It’s a warm, early morning in the middle of spring, with a slight breeze out of the southwest. Stephen Hunter keeps his Cape Horn center console in Holden Beach, but he often chooses to use the Cape Fear River channel when leaving before dawn, for no other reason than the reliability of its water. Picking his way behind Oak Island and Southport, he makes a starboard turn into the channel, slips into the ocean, then pushes the throttle down and heads offshore.

A few hours later, Hunter and the crew of the Bounty Hunter are more than 50 miles off of the beach, in 60 fathoms of water, choosing as his starting point the Blackjack Hole and its 70.9-degree water. A few of the usual suspects are already there, trolling passes over the numbers, engaged in what Hunter calls “racetrack fishing.” He has another plan, and while he sets out his spread in view of the fleet, he keeps the boat on a southeasterly heading and continues offshore, trolling at 6.5 knots.

The spread Hunter deploys is relatively simple, but then again, some aspects of fishing for gaffer-sized dolphin are just that.  He runs Sea Witch/medium ballyhoo combos on his long riggers in pink/white and blue/white, fished on Tiagra 30Ws. The short riggers get Ilander Sailure/medium ballyhoo combos in pink/white and green/chartreuse on Tiagra 50Ws. 

He pays particular attention to setting the corner rods and a bait right down the middle, lined up just inside the short riggers. These are all naked, split-bill ballyhoo, aka “dinks”, fished on Shimano TLD 25s. To provide a drop back, Stephen has zip-tied a Blacks outrigger clip to the back of the reel seat on each rod. The line comes from the rod tip, straight down to the clip, where a loop has been twisted before pinning it in place, similar to a downrigger release system. These three reels are all left in free spool with the clickers engaged. Hunter said it’s important to make sure the clips are fastened in place to ensure that the wire falls down and doesn’t release upwards. A clip popping up can lead to tangles, lost fish and usually disaster.

Thirty minutes of fruitless trolling follow as Hunter keeps heading offshore, into deeper and deeper water. The water temperature is climbing when he sees what he is looking for. Just a blip on the horizon at first, as the boat gets closer, it appears to be a floating Porta-John, surrounded by sargassum weed and some assorted debris. 

As the mass comes into clearer sight, the first action of the day is the right short rigger going down. He doesn’t drop back to the fish at all, just cranks the bait at a steady pace. There’s no fish on, but then, both the right corner and the center rod go off.  He takes his time getting to those rods, allowing the fish to swallow the small/medium ballyhoo. When he gets to the rods, he eases the drag up to strike and makes a short sweep of the rod, one at a time. Just like that, both come tight, and there are two dolphin jumping behind the boat. The rods are passed off to anglers, and Hunter slows the boat to a crawl, using just enough forward motion to keep the other baits straight behind the boat. 

He doesn’t pull any baits while the fish are being fought, just changing out the mauled ballyhoo that the first bite came on and puts the line back in the rigger clip before running it back out. That one stays fairly close to the boat with the fish on, to avoid lines getting crossed. Then, he takes the game a step further. As the first, smaller, dolphin is worked closer and closer to the boat, Hunter pulls out a fourth TLD 25 outfit and clips on another dink. He fires it out directly behind the boat and strips 20 feet of line out, quickly pinning the loop in the clip.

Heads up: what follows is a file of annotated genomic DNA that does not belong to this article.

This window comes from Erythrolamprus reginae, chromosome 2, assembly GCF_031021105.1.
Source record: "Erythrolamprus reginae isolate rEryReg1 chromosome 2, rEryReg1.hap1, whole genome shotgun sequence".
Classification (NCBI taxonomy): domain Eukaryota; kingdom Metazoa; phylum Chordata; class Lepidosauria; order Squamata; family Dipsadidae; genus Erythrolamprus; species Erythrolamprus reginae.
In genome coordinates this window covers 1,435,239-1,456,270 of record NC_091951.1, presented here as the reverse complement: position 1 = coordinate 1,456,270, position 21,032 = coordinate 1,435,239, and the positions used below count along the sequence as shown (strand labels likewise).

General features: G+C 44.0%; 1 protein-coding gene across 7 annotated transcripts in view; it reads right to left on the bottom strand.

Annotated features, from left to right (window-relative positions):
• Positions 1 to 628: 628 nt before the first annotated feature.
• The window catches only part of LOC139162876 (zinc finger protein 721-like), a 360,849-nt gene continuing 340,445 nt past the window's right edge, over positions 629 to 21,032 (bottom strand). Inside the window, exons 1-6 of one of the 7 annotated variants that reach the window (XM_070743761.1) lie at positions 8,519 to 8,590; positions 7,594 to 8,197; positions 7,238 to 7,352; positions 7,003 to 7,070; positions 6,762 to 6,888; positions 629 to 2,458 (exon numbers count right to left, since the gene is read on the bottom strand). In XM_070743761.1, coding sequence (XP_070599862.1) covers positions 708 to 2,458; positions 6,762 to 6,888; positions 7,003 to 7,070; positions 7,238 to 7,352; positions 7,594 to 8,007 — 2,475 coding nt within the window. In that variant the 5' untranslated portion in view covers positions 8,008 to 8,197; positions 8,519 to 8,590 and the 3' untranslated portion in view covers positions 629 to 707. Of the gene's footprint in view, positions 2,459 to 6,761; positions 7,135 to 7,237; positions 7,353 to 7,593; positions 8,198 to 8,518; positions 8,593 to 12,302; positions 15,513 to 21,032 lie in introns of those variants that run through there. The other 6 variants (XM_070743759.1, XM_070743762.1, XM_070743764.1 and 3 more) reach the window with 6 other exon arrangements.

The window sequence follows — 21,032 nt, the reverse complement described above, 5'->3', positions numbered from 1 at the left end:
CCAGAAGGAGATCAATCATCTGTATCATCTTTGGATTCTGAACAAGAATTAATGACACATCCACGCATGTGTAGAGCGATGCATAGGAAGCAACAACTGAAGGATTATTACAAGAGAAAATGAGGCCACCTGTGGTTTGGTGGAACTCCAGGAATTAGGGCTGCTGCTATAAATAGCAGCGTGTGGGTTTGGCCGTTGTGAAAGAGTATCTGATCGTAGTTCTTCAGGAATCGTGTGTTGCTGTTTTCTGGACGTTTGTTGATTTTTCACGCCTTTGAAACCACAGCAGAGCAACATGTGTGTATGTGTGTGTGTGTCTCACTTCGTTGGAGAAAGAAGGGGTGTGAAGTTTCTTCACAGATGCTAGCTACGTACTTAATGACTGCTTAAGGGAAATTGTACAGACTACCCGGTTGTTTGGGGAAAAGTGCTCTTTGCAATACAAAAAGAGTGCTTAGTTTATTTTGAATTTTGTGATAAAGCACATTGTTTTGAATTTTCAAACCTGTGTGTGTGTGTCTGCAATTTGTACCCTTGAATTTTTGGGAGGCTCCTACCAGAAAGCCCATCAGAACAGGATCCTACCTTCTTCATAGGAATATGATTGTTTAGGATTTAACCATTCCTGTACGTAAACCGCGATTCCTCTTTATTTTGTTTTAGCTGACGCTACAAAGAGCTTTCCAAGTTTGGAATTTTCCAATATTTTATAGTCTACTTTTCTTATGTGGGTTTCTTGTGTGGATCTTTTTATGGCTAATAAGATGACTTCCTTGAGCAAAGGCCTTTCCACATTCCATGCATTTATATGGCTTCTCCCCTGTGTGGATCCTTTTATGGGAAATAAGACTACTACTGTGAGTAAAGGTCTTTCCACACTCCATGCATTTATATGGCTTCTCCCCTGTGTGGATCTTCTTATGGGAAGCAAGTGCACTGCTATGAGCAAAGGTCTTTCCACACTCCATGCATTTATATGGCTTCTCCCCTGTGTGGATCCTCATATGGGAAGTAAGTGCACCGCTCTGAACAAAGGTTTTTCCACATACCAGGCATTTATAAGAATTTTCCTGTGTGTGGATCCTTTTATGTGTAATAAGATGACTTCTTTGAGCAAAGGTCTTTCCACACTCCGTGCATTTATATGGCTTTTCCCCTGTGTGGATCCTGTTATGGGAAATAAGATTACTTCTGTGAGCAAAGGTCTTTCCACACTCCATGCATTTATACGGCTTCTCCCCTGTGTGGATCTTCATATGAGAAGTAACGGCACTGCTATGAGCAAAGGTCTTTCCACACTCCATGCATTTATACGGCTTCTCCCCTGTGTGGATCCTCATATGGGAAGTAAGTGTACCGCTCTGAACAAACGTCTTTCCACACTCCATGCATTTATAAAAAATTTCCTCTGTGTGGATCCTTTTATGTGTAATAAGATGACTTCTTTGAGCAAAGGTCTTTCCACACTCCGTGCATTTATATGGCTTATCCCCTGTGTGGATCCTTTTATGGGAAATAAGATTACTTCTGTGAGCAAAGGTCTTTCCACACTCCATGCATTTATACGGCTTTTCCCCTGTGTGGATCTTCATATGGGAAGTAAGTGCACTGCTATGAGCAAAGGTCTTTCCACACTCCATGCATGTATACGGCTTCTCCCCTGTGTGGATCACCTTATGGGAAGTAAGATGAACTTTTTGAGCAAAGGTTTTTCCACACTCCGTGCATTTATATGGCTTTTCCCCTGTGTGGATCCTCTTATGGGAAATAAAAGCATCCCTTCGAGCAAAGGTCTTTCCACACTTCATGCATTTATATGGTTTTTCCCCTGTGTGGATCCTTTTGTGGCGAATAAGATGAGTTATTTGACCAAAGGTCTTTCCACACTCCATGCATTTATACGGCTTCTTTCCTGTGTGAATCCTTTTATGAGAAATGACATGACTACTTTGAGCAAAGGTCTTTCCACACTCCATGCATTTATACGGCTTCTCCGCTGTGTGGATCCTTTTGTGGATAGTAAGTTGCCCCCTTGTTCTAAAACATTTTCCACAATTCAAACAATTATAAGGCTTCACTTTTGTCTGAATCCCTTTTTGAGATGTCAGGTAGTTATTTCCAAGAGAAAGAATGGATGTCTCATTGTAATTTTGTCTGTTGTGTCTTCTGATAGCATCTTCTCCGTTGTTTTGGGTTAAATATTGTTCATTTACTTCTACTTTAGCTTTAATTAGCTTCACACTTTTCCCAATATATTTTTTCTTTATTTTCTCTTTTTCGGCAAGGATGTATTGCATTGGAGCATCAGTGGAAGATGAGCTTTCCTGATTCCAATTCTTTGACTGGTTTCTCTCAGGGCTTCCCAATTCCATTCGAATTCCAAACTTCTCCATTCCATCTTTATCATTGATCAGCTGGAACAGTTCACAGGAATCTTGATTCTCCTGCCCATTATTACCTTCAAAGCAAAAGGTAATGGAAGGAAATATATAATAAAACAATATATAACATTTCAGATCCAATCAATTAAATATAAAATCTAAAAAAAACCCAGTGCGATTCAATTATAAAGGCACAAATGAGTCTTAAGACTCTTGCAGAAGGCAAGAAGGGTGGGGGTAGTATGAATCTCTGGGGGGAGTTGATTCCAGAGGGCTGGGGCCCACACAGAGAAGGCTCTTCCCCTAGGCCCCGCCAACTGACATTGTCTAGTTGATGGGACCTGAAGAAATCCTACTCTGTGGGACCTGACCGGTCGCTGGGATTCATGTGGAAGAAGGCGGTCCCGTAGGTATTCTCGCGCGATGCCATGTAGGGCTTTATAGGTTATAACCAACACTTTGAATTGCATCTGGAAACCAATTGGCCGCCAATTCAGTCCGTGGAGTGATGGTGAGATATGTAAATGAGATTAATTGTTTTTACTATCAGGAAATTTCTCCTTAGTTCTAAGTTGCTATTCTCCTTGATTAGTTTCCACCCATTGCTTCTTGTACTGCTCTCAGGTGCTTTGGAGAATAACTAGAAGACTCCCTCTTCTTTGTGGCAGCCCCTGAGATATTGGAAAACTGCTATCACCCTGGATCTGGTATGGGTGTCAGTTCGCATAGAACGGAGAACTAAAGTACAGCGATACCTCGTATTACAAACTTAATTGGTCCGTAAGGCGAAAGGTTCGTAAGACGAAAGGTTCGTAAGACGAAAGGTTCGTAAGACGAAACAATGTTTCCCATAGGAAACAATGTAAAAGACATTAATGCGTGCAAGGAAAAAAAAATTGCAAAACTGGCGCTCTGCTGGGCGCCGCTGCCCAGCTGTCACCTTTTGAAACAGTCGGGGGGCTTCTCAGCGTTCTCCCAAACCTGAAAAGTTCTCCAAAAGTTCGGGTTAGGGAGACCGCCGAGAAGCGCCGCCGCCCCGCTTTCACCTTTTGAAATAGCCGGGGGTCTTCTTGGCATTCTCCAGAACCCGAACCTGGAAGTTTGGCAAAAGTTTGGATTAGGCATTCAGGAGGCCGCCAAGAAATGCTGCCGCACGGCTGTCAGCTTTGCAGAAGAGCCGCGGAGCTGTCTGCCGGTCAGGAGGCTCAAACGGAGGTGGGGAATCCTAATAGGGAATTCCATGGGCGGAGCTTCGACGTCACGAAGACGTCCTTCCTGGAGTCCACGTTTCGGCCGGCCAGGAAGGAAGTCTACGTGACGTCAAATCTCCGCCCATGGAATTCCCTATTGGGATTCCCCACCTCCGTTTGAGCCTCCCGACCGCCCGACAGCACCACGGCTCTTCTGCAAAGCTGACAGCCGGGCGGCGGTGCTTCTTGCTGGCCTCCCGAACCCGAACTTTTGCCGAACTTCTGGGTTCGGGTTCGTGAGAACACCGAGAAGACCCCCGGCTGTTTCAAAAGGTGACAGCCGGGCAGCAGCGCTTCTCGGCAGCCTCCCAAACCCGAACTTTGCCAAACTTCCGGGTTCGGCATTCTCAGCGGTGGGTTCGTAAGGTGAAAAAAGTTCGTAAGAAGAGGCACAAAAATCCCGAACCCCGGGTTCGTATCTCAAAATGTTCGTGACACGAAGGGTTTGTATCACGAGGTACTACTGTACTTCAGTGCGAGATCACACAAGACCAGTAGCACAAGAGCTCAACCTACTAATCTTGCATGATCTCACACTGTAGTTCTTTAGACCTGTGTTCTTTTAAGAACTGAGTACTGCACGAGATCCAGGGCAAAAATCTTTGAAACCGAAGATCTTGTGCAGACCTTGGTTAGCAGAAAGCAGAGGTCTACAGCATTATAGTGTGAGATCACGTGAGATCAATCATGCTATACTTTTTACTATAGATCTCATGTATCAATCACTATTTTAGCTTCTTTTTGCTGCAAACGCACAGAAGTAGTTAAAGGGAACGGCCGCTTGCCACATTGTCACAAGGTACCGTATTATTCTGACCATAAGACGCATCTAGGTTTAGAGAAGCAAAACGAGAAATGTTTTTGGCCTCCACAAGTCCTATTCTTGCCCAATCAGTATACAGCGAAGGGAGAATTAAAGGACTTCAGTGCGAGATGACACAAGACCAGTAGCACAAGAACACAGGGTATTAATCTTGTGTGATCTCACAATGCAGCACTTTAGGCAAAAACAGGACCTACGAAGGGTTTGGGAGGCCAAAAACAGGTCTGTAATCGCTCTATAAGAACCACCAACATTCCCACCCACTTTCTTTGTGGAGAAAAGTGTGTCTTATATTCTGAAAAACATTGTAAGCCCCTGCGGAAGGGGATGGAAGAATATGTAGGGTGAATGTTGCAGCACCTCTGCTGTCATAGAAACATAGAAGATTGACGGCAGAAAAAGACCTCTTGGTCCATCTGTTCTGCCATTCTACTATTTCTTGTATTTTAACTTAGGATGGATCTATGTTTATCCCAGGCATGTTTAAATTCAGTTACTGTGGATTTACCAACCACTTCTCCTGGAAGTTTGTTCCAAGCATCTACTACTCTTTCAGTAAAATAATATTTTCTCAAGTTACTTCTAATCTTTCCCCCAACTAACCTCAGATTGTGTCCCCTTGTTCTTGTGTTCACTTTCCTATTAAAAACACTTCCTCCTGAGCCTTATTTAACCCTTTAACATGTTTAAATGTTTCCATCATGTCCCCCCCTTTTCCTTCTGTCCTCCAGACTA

“More hooks in the water means more chances,” he said, and he’s greeted by the sound of that rod going off as well. 

It doesn’t take long before the fish box holds a mixture of dolphin, ice and fish blood. The largest fish from this flurry of activity weighs 34.2 pounds, while the smallest checks in at a respectable 16.9. All gaffers, by anyone’s measure.

Hunter said two keys to having a successful day fishing for gaffer dolphin is being willing to venture offshore and go looking for them and being prepared to catch them when you do find them. Gaffers can certainly be caught at all of the numbers on the chart, but finding a hard temperature change, a grass mat, floating debris or just a good bait concentration can put the odds in your favor. Once he has found the feature he’s going to fish, he rarely leaves it, continuing to make circles of different sizes around it as it drifts.  

Hunter makes it clear that the dinks are the technical key to this style of fishing, and he never leaves the dock without at least three dozen small/medium baits already rigged, on short, 80-pound mono leaders, with a ¼-ounce chin weight, a shot of Monel twisted to the weight, and a Matzuo 7/0, chemically-sharpened hook. He said the hooks are perfect for this fishing and that their hook-up rate is better than anything else he has ever fished. 

There’s an extra dink outfit or two always close by, so when the fishing is hot, all he has to do is clip on a bait. He spools up his TLD 25s with 30-pound, clear Sufix mono, finishing the main line off with a short Bimini twist and using an Albright knot to attach a 15-foot shock leader of 50-pound Sufix, which terminates in a Sampo snap-swivel tied on with a double Uni knot. Lighter tackle it may be, but Hunter said he has handled countless gaffers up to 45 pounds with that setup, as well as a few random yellowfin tuna. Not to mention, big fish on lighter tackle is just more fun.

Chris Critz is another spring dolphin aficionado who does things a bit differently. He and his wife, Carrie, fish the Critter II, a 46-foot Atlantic Express out of the Cape Fear River channel almost exclusively, except when they are in another port for a marlin tournament. With their larger boat armed with a fighting chair, they like to fish more lures than bait, where they can use heavier tackle.